Law to Protect Women from Family Violence Faces Horrible Distortions
This is a translation of Farfahinne’s post: مشروع قانون حماية المرأة من العنف الأسري بعد التسريبات: تشويه ما بعده تشويه
Violence against women happens in two complimentary spheres. In the first, a number of cultural, political, and economic values and laws create an environment of violence in the public sphere. And in the second, violence is perpetuated privately within the family. They compliment and complete each other. For instance, laws and policies that discriminate against women economically stem from an attitude that places women in a traditional role within the family as house workers and not bread winners. And thus a woman is deprived of her right to insure her children with social security unless her husband is handicapped or deceased.
Families in Lebanon are engulfed in a shroud of holiness. What happens within their structures – even when violent – remains within a family. Like my neighbor who thought it a curse that his wife only bore 3 girls and would beat them for the stupidest reasons and drag them by the hair down the stairs. Their cries for help would fill the neighborhood for years until they grew up and found an escape, each in her own way. The neighborhood adapted to these cries, got used to them and eventually got bored with them. To many, they became a repetitive symphony that provided immunity from any attacks of conscience for ignoring the painful cries.
In Lebanon, women’s organizations have struggled for years to release violence against women from the captives of the private sphere, to find mechanisms to protect women. The law to Protect Women from Family Violence, presented to the government by Kafa, was the culmination of years of this hard work. It was formulated after years of listening to thousands of complaints from women who were beaten and raped by their spouses and fathers. It was put together based on research from hundreds of counseling and legal support cases. The proposed law is particularly for women because it saw that Lebanon’s penal and personal status laws awarded men with many privileges and that there should be a law that protects women in order to tend to the grave imbalance between women and men in family structures. It aimed to fight gender-based violence, to fight the violence that happens against women for the sole reason of them being women.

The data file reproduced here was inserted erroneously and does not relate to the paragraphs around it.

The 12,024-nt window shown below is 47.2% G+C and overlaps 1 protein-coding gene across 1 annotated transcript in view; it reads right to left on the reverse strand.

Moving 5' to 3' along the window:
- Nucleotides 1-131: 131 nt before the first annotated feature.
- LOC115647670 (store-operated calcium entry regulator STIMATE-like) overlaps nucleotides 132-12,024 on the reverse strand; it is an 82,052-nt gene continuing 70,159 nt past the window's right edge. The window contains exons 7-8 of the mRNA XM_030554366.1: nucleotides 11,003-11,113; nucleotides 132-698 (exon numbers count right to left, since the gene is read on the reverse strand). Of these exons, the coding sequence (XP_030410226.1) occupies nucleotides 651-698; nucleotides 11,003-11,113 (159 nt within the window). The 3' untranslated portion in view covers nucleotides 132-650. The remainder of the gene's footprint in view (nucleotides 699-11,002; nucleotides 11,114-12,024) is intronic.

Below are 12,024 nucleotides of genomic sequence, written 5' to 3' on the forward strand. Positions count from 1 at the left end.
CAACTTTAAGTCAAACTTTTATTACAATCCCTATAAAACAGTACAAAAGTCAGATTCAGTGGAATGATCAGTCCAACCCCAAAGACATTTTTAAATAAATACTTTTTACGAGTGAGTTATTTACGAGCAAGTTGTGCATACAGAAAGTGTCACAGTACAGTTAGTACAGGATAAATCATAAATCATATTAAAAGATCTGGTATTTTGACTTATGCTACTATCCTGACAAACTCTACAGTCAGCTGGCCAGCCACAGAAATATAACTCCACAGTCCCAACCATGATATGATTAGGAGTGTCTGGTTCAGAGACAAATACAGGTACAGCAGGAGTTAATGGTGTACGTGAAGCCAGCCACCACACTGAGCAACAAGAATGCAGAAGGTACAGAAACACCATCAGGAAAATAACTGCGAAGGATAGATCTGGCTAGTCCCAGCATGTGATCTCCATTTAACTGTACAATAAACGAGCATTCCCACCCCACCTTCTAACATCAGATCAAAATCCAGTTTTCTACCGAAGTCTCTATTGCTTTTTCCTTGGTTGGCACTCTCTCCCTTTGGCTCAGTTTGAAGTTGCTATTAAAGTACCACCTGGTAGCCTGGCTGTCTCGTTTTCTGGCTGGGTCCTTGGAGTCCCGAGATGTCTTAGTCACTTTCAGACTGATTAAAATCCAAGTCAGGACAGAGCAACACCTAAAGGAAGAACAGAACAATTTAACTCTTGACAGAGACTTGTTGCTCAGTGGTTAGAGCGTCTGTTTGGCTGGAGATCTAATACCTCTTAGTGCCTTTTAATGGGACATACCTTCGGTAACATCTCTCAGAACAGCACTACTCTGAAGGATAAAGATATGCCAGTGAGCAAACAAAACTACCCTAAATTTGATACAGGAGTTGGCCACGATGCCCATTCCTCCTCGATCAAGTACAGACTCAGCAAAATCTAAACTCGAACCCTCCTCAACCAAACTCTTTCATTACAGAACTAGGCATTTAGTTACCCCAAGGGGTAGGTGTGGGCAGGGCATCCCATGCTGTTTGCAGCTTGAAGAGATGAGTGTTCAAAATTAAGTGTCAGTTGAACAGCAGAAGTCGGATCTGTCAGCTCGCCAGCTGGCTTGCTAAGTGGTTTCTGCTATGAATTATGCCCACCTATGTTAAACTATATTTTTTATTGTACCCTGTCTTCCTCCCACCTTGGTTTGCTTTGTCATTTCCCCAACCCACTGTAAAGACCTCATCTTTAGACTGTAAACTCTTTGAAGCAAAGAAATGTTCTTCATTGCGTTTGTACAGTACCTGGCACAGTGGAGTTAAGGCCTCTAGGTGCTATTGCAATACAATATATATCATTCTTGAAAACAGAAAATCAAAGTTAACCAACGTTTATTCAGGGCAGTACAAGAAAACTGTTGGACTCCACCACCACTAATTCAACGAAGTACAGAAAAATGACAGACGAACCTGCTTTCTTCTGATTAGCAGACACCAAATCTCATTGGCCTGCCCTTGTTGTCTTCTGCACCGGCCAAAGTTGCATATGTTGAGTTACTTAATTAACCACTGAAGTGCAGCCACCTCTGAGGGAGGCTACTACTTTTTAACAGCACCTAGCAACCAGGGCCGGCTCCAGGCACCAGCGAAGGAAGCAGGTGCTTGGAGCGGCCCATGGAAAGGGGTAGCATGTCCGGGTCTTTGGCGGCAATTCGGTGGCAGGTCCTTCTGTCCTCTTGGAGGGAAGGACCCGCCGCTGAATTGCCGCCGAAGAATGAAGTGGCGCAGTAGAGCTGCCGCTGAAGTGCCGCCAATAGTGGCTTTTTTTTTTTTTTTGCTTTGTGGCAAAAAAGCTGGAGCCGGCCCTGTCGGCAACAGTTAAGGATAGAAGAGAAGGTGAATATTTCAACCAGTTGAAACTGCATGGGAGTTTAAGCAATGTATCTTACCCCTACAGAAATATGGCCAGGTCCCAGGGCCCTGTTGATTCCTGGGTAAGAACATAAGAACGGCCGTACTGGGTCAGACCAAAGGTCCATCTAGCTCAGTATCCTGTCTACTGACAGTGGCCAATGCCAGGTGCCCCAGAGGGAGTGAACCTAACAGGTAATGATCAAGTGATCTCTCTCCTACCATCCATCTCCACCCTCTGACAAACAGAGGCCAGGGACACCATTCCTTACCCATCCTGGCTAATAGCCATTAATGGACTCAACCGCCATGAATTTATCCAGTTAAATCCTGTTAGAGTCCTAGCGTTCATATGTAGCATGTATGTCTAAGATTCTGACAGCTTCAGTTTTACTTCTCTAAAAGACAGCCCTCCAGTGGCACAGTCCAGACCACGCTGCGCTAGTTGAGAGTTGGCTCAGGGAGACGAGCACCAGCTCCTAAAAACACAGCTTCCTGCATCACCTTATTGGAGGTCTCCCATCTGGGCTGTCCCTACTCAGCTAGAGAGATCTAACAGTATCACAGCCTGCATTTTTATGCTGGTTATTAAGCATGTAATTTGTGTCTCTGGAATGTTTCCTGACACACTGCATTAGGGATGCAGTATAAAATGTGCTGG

And so the law was supported by dozens of women’s and civil society organizations and presented to the government. It was then passed on – with little resistance – to Parliament, which then designated a side committee to study the law and then pass it on to a vote in Parliament. The law has been with the committee for 6 months although their deadline was 3 weeks.
Today, we have word that the committee has two weeks to finish its study and that it has already made terrible amendments that will actually take us hundreds of steps backwards.
The entire ethos of the law has been changed from one to protect women to one to protect all the members of the family from violence. It has, therefore, become entirely void of the gender dimension – despite all the studies and research and testimonies that prove that the problem of violence within families is a gender-based problem.
Some forms of violence have been deleted entirely in Article 3 – most importantly marital rape – which, in this maimed version, is not considered a form of family violence.
The procedure of reporting violence has been changed to prevent anybody from initiating a complaint via reporting it (which means that I cannot call up the police and report my three friends being beaten up by their father).
And perhaps the most dangerous of these alterations is the addition of Article 26 which gives priority and superiority of judgment to the personal status (i.e. religious sectarian) courts in case of any clash between the two laws. With this article, religious courts have the prerogative to judge if the act is considered violent and, therefore, if it should be criminalized or not. This article also discriminates among women in the implementation of the protection law because it will change according to religious denomination. And it’s considered a blow to the Child Protection law which has come under attack recently with demands to return matters of violence against children to sectarian courts as well.
And so, a law like this, in its distorted version, no longer achieves its intended result which was the protection of women from family violence and the open admission from the State that violence against women is a crime punishable by law, which would help fight the dominant cultural social values that justify violence against women.
The struggle is clear today between forces that are working with all their might against civil society to impose religious courts as the fundamental reference for family matters and forces trying to place the Lebanese State in front of its civil duties to protect women form violence.
Women’s organizations and namely Kafa have proven to be patient and persistent. Today, the law faces the grave danger of being born dead or maimed (at best). Women’s organizations and civil society – everybody who is fighting for a civil space, a civil state, civil laws – must fight to the bone for this law that will save many from misery and save many from murder.